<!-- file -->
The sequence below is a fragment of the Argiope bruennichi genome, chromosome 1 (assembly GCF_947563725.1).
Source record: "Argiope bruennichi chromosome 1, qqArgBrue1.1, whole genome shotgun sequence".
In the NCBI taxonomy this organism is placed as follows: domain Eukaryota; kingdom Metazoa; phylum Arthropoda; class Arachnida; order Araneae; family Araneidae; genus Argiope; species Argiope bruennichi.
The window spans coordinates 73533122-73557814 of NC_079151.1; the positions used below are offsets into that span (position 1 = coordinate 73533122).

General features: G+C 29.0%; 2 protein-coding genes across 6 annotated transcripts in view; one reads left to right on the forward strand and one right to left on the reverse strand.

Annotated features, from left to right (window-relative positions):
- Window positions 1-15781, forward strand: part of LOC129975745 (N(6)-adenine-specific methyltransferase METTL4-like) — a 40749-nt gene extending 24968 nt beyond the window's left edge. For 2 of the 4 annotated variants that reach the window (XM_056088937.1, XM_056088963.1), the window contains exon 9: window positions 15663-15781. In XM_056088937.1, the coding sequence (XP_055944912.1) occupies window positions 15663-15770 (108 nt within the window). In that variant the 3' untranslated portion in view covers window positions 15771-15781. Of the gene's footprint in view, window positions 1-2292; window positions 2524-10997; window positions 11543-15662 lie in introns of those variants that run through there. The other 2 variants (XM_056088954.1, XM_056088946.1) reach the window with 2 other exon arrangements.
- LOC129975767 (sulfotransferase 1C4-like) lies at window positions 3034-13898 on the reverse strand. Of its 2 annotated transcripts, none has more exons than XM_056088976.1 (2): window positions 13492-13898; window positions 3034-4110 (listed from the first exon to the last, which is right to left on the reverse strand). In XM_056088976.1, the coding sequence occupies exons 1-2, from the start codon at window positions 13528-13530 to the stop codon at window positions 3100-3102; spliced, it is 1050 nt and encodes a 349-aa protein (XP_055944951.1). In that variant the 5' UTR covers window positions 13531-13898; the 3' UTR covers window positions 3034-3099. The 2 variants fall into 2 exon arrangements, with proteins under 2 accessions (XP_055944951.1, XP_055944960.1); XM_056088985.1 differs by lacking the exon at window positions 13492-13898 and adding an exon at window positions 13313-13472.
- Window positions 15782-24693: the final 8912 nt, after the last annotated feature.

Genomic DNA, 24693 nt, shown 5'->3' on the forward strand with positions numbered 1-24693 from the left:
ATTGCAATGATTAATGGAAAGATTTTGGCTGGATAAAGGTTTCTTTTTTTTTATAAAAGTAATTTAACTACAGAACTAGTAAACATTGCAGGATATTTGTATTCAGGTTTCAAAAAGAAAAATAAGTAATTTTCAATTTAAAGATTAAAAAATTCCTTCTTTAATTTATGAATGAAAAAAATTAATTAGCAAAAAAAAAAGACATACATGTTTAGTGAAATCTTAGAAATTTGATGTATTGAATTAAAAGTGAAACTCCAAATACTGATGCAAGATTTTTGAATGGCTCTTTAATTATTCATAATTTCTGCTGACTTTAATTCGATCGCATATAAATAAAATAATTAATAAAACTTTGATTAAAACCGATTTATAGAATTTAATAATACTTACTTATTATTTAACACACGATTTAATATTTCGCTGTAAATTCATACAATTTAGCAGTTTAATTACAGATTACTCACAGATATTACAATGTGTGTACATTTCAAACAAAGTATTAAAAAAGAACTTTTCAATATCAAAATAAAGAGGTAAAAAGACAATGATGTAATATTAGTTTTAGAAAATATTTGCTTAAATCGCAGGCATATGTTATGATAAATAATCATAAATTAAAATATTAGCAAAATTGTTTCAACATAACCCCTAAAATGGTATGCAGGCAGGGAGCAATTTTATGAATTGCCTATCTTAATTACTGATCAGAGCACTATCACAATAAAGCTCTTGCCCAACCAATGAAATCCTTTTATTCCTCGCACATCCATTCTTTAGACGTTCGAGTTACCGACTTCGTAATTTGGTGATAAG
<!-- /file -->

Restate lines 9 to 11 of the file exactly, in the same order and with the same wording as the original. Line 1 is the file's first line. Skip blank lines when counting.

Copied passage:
- Window positions 15782-24693: the final 8912 nt, after the last annotated feature.

Genomic DNA, 24693 nt, shown 5'->3' on the forward strand with positions numbered 1-24693 from the left:
ATTGCAATGATTAATGGAAAGATTTTGGCTGGATAAAGGTTTCTTTTTTTTTATAAAAGTAATTTAACTACAGAACTAGTAAACATTGCAGGATATTTGTATTCAGGTTTCAAAAAGAAAAATAAGTAATTTTCAATTTAAAGATTAAAAAATTCCTTCTTTAATTTATGAATGAAAAAAATTAATTAGCAAAAAAAAAAGACATACATGTTTAGTGAAATCTTAGAAATTTGATGTATTGAATTAAAAGTGAAACTCCAAATACTGATGCAAGATTTTTGAATGGCTCTTTAATTATTCATAATTTCTGCTGACTTTAATTCGATCGCATATAAATAAAATAATTAATAAAACTTTGATTAAAACCGATTTATAGAATTTAATAATACTTACTTATTATTTAACACACGATTTAATATTTCGCTGTAAATTCATACAATTTAGCAGTTTAATTACAGATTACTCACAGATATTACAATGTGTGTACATTTCAAACAAAGTATTAAAAAAGAACTTTTCAATATCAAAATAAAGAGGTAAAAAGACAATGATGTAATATTAGTTTTAGAAAATATTTGCTTAAATCGCAGGCATATGTTATGATAAATAATCATAAATTAAAATATTAGCAAAATTGTTTCAACATAACCCCTAAAATGGTATGCAGGCAGGGAGCAATTTTATGAATTGCCTATCTTAATTACTGATCAGAGCACTATCACAATAAAGCTCTTGCCCAACCAATGAAATCCTTTTATTCCTCGCACATCCATTCTTTAGACGTTCGAGTTACCGACTTCGTAATTTGGTGATAAG